Thursday, December 6, 2012

St Nicholas the Wonderworker

Hebrews 13:17-21 / Luke 6:17-23

Blessed are you poor, for yours is the kingdom of God. Blessed are you who hunger now, for you shall be filled.

Many miracles are associated with St Nicholas, so many, in fact, that he is given the title thaumaturgos, "wonderworker". Among the many stories told of Nicholas, quite a few, perhaps even most, attend to the holiness of the saint precisely as expressed in his fierce concern for and defense of the poor. In one story, Nicholas restored to life, and bodily integrity, three boys (or, in some versions, three clerks) who had been slaughtered and pickled (or baked as meat pies) by an unscrupulous butcher (or innkeeper). The villain of the story, we are led to understand, while no less wicked for the fact, was brought to this terrible act because of the severity of the famine which, in making meat unavailable, threatened his own livelihood, threatened to number him among the many who were poor and hungry.

Hunger and famine are also key to the story which tells of the ship filled with grain destined for the emperor in Constantinople. While docked at the port of St Nicholas' city, the holy man demanded that grain be taken from the ship to feed his people who were oppressed by a terrible famine. The captain and his sailors were understandably resistant; the emperor, after all, would require a full accounting for the grain, which had been measured and weighed upon departure, and so, while not unsympathetic to the people's plight, intended to give nothing of their store. When they acquiesced to the pleadings of Nicholas, they then left for Constantinople, only to discover that what had been taken for Nicholas' flock, enough to feed them for two years, had been miraculously restored to the ship as well.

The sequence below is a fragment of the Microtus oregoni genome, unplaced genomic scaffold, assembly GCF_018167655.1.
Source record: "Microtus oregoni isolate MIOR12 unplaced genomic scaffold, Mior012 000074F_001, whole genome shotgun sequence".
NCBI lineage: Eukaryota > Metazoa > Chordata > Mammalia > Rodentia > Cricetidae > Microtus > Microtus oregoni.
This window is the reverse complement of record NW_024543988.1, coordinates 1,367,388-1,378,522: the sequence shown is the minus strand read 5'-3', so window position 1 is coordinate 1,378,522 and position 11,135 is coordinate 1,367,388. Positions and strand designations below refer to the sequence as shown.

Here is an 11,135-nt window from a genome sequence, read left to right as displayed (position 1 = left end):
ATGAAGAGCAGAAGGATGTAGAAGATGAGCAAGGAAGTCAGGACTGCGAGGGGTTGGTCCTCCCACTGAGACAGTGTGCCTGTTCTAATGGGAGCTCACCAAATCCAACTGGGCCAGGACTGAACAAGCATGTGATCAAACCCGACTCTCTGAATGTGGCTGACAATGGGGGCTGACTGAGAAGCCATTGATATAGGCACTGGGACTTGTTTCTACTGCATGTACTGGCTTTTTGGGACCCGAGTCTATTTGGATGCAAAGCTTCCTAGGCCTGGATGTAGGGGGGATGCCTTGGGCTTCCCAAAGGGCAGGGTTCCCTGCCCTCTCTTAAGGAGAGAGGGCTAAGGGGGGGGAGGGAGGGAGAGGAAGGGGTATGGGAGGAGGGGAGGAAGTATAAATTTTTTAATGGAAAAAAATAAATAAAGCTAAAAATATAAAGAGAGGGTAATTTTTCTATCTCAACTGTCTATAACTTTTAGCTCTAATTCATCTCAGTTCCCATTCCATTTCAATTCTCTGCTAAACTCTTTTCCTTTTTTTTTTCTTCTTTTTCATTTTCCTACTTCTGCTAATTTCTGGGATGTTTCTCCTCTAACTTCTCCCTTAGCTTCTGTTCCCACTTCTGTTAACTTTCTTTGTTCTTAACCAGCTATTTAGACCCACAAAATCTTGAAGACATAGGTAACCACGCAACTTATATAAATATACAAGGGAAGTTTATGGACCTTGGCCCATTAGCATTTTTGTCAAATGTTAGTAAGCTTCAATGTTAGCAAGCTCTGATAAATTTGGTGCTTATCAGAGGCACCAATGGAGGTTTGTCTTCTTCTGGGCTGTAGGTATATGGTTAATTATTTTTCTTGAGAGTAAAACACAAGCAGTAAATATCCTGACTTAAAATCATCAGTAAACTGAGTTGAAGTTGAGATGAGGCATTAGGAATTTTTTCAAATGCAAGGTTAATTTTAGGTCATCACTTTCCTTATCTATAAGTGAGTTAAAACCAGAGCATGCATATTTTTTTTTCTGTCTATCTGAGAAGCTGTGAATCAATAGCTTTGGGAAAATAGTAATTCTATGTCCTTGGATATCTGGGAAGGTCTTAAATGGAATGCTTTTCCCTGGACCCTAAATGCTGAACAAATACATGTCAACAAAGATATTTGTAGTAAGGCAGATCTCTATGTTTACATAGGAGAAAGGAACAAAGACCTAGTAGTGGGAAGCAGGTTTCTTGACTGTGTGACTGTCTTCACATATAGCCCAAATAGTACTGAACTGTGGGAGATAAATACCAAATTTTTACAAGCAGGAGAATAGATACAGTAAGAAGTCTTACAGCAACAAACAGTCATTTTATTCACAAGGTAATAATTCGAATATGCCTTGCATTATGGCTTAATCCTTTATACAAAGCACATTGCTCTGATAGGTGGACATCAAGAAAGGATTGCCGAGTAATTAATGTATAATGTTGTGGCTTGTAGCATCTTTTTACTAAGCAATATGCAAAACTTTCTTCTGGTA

The most famous story of St Nicholas involves no miracle at all, but is likewise bound up with the desperate decisions we make in the face of hunger and want. A father, desperately poor and unable to provide dowries for his three daughters, is tempted to turn them out to the streets, to make a sale of their virtue and innocence for the sake of another day's worth of food. The young bishop, hearing of their plight, secretly deposited gold coins in their home, in some versions into stockings which had been hung up to dry, and so saved the daughters from the terrible fate of sexual slavery and the father the moral corruption of having delivered them over to it.

When Jesus tells us that the poor and hungry are blessed, that theirs is the kingdom and that they will be filled, I do not expect him to mean that the kinds of miraculous, or at least providential, interventions of the kind made by St Nicholas are to be the lot of every believer. To be sure, we can and should rightly turn to God to aid us in our plight, and we should be rightly grateful when he comes to our aid, as Nicholas was sent to the sailors whose ship was tosser about at sea. However, what Jesus reminds us is that we must all of us turn away from the temptation to respond to need and want only from our own resources. While we must, of course, give our best to meet our own needs and the needs of those most in want, especially those closest to us, Jesus' beatitudes in Luke's Gospel, and likewise also the woes which follow, serve as a warning. They warn us of the horrible consequences, to others, but to ourselves even more, or the terrible consequences we must inevitably make, most often at the expense of the weakest in our midst, when we think that our own resources, alone or collectively, are all he have to meet the needs of the world.

Jesus Christ alone answers our need. Jesus Christ alone is the source of blessing, of happiness, of healing power, of kingdom and being filled, of laughter and rejoicing and leaping for joy. It is only by giving of ourselves from the inexhaustible riches that flow from the power of Jesus Christ, only by opening our own hearts to the extravagant generosity of the Word made Flesh, whose first coming we celebrate, whose truth Nicholas so fiercely defended, and whose return we await with deepest longing — only then can meet the needs of our own poverty, and the poverty of the world.

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